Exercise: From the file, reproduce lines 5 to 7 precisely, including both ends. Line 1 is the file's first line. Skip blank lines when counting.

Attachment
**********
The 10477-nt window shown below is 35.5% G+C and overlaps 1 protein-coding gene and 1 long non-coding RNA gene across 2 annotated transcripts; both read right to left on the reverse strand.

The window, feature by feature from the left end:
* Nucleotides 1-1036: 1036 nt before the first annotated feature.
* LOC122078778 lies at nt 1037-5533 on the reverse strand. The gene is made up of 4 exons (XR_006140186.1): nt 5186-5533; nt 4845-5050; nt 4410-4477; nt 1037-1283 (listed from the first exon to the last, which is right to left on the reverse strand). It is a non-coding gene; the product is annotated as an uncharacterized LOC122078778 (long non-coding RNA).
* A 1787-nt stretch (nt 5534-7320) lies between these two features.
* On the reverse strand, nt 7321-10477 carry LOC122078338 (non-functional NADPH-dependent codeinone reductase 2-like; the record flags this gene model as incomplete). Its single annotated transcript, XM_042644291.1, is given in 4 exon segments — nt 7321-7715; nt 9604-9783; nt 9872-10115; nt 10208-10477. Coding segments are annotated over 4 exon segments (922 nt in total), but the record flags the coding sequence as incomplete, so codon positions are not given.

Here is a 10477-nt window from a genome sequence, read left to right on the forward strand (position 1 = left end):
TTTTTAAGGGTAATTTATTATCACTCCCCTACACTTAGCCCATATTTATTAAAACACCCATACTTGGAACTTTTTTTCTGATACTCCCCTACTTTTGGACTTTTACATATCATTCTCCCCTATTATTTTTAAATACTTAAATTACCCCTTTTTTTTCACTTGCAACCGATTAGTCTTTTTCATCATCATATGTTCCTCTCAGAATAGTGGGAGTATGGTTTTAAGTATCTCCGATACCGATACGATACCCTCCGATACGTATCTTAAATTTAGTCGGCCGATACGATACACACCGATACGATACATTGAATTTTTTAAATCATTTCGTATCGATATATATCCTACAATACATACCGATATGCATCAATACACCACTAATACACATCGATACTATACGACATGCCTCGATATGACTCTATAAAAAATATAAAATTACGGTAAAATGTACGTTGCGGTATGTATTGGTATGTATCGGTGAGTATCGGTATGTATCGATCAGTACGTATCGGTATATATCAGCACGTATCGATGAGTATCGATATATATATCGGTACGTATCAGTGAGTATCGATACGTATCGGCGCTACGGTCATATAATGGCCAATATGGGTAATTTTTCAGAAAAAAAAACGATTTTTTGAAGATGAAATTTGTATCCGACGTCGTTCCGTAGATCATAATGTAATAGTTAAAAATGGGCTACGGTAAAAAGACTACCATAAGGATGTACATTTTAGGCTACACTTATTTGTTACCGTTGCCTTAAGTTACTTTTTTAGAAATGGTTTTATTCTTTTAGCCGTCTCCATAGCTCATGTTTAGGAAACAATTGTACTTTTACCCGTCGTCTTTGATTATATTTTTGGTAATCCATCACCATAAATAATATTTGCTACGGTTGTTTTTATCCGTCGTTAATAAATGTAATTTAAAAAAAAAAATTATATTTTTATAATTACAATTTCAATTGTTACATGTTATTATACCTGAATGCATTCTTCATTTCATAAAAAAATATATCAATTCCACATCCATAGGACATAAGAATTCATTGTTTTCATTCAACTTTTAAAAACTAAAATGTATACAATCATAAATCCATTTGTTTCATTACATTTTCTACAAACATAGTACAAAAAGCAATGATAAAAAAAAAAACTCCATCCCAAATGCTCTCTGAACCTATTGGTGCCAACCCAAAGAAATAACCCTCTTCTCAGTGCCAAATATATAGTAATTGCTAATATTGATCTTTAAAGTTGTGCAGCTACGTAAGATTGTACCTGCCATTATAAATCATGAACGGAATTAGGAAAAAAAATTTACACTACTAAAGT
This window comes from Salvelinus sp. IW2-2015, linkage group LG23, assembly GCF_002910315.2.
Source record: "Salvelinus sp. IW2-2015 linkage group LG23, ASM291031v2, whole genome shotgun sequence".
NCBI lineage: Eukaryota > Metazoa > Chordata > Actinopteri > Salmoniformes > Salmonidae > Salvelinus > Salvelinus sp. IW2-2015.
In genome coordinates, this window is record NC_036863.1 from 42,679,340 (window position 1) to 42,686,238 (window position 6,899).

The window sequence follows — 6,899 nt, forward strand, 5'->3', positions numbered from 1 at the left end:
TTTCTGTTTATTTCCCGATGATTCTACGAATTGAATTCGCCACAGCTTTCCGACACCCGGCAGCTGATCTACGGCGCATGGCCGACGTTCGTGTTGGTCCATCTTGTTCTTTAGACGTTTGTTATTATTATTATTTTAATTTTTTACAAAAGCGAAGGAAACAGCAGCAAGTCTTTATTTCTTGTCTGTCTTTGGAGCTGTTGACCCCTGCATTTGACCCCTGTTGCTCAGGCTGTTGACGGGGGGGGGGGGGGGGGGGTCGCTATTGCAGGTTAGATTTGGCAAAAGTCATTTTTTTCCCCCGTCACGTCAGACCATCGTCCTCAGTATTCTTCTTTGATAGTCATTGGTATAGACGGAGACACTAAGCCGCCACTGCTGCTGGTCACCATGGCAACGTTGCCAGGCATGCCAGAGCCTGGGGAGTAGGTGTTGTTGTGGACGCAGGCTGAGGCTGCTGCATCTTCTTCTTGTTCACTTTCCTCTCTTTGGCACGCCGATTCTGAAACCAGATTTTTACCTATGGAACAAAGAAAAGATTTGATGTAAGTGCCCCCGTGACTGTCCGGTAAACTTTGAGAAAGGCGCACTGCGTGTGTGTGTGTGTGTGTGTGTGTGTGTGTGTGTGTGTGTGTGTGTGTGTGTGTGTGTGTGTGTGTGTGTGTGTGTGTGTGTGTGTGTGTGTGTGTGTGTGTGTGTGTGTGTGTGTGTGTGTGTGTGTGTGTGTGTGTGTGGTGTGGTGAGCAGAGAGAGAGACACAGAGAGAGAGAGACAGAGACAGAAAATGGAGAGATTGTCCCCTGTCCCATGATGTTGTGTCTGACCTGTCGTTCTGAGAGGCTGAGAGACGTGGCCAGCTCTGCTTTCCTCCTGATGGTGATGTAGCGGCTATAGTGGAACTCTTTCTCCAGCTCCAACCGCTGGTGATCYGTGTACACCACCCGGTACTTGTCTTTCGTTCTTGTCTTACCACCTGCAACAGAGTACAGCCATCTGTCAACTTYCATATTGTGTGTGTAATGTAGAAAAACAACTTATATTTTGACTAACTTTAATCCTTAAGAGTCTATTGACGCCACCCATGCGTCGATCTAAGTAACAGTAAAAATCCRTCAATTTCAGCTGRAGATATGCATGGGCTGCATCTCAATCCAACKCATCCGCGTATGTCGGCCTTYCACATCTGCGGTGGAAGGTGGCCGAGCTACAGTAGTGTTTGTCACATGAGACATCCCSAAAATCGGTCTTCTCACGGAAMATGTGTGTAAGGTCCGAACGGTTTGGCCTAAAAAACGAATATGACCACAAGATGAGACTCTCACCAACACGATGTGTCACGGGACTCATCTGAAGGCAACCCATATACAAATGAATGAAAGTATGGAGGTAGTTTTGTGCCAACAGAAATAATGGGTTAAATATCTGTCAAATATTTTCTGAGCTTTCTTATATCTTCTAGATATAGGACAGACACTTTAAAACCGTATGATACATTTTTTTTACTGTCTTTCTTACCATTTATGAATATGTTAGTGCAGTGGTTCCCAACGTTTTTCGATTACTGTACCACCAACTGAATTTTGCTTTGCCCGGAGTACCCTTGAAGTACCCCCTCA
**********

* A 1787-nt stretch (nt 5534-7320) lies between these two features.
* On the reverse strand, nt 7321-10477 carry LOC122078338 (non-functional NADPH-dependent codeinone reductase 2-like; the record flags this gene model as incomplete). Its single annotated transcript, XM_042644291.1, is given in 4 exon segments — nt 7321-7715; nt 9604-9783; nt 9872-10115; nt 10208-10477. Coding segments are annotated over 4 exon segments (922 nt in total), but the record flags the coding sequence as incomplete, so codon positions are not given.

Here is a 10477-nt window from a genome sequence, read left to right on the forward strand (position 1 = left end):